to partially make up for the global loss of Russian hydrocarbon exports,
        in turn caused by the sanctions against Russia.
        Please note that we cannot draw down the SPR indefinitely.
        What happens when it bottoms out?
        What happens if a real emergency should befall America?
        And again, this drawdown was ultimately caused by the desire to punish Russia.

        There are a host of other negative effects on the American economy, such as the threat to the U.S. dollar as the world’s reserve currency.

        Those advocating for fighting Russia generally pointedly ignore those costs.

        OTOH, they make “slippery slope” arguments of dubious (IMO) validity,
        often accompanied with an implicit comparison of Putin to Hitler.

        As to the validity of Russia’s concerns vis à vis Ukraine,
        if you click on my name above you will get a short web page with links to several articles that address those,
        written by Americans (Mike Whitney and Ted Galen Carpenter).

        I hope this clarifies “who” is affected by “it”.

        • Pat Lang says:

          You could have made a similar argument for not fighting the British in 1776.

        • Bill Roche says:

          Thank you for your reply. It does say who is affected. But you d/n mention Ukrainians. Aren’t they affected? You also never mentioned what the”it” is. Russia’s neighbors know what the “it” is! Just say it out loud, you don’t think Ukrainian independence is worth trouble for other countries. I’ll get to the point. Would you fight for your own sovereignty? Would you want/accept help from other nations who respect the sovereignty of nation states? Or, do you prefer a world where the big guy always wins? There are things for which men fight.

        • Leith says:

          KH –

          10K deaths to freezing smells like garbage to me. Who predicted that: Putin’s propagandists or maybe a new Lord HawHaw? Brits know the value of layering and a wool sweater. And the ones who do get hypothermia in Britain will likely be the alcohol abusers caught in a storm after a pub crawl. More of Putin’s cannon fodder in Ukraine are going to die of hypothermia this winter than will die in Britain.

          • Barbara Ann says:


            TC has gone the full Lord Haw-Haw. Focusing on the costs of this conflict detract from the only important issue; the righteousness of the cause. If TC restricted himself to putting forward the Russian POV re NATO expansion etc and suggestions that a peaceful resolution should be found, I could have some sympathy for him, but he has become a propagandist.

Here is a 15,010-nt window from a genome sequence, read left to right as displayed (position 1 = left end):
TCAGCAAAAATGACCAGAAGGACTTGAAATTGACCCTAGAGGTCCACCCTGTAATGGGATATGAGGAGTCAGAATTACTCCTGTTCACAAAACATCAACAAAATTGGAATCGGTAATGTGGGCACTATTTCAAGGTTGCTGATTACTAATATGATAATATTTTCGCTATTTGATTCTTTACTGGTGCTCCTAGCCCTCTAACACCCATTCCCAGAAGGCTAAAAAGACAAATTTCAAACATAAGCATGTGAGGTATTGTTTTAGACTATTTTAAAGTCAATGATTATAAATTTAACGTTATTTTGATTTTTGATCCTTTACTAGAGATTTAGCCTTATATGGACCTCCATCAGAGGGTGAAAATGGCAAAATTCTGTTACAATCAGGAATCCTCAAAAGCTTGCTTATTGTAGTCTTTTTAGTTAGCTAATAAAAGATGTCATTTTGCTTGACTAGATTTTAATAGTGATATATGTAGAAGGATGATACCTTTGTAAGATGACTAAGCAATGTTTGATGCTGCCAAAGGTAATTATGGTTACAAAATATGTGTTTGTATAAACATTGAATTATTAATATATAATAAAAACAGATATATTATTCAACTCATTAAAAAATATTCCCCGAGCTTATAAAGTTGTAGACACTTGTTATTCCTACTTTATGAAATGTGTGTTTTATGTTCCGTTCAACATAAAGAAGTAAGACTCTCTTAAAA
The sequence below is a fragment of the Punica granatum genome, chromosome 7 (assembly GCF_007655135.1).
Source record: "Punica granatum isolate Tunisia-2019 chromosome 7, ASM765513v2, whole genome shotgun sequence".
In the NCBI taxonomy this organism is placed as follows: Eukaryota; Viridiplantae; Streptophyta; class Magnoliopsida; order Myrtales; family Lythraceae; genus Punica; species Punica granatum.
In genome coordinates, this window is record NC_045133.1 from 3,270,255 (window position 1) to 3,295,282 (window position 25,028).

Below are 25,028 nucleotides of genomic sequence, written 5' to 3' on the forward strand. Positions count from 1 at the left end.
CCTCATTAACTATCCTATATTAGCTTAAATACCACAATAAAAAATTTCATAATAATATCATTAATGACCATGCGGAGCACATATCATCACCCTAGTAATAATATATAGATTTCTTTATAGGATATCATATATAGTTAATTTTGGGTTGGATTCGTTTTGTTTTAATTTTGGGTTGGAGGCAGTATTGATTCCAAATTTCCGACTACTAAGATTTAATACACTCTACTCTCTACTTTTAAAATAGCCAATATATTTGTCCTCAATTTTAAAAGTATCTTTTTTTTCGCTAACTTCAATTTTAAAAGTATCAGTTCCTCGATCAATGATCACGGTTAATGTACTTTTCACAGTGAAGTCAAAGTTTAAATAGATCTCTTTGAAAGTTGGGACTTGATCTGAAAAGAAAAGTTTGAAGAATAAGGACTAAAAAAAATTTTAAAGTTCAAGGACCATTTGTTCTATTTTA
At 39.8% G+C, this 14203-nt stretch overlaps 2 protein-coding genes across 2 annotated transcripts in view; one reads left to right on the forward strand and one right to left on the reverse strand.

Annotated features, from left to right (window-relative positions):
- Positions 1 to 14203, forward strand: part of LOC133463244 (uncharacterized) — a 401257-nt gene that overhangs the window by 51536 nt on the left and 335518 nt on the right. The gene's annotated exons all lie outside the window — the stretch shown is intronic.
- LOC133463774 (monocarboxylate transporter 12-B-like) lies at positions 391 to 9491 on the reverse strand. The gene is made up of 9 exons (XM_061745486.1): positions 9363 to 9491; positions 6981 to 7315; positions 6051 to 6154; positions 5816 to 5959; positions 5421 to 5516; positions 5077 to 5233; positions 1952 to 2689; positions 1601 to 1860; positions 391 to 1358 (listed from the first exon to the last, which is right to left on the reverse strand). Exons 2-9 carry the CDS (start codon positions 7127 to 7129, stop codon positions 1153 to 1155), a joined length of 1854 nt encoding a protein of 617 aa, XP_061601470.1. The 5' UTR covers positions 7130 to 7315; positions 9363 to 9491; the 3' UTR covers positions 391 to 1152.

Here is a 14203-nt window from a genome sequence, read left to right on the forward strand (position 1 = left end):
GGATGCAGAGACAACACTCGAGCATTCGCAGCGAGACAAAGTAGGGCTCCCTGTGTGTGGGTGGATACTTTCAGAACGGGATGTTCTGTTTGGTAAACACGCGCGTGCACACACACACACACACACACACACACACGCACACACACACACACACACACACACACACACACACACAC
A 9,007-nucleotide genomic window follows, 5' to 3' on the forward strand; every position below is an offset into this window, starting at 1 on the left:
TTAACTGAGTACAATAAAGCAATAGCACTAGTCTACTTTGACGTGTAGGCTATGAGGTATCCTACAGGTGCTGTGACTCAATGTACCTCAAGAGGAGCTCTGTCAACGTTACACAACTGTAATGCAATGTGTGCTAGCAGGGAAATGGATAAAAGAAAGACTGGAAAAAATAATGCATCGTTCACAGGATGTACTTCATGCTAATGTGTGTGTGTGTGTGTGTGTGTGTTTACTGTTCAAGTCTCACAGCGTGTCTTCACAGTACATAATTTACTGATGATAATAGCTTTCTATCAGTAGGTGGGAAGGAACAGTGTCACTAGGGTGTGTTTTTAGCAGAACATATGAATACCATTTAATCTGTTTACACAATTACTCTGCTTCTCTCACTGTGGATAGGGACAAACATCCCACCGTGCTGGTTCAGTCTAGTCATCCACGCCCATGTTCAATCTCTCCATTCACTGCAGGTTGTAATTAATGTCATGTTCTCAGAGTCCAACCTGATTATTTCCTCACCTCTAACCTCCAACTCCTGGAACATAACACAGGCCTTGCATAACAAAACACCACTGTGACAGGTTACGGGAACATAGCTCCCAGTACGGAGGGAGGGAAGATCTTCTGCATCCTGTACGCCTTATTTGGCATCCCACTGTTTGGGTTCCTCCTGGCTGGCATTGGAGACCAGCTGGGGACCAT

• Leith asked:
            “Who predicted that: Putin’s propagandists or maybe a new Lord HawHaw?”


            we find the following:

            Almost 10,000 people died in England and Wales in 2021 because their homes were too cold, according to the NHS [National Health Service].

            In a statement last week, NHS leaders warned of an impending “humanitarian crisis” if the government doesn’t address energy costs, saying that fuel poverty “will inevitably lead to significant extra demand on what are already very fragile services,” and could increase the number of annual deaths associated with cold homes.

            At the same web page, we also find:

            The average British household will see its annual energy bill rise to £3,549 (approximately $4,180) from October —
            a rise of £1,578 ($1,765), an 80% increase —
            after the country’s energy regulator raised the price cap last week.

            Dismissing people as
            “Putin’s propagandists or maybe a new Lord HawHaw?”
            is simply a cheap trick to avoid addressing, one way or the other, what they are saying.

  7. Leith says:

    I realize those Ukrainian USVs could have extra fuel tanks. Or they could also be refueled at sea. But it would be hard to keep seven of them from being observed over those distances. Especially if they had underway fuel replenishment. Of course the entire trip could have been done on a moonless night or under cloud cover. But wakes are still giveaways to air patrols.

    The Russians are claiming they were launched from a grain carrier ship that was within the UN Grain Corridor. They say they got that info from a navigation receiver on one of the USVs that ran aground. Doubtful, IMO they invented that as an excuse to drop out of the grain deal.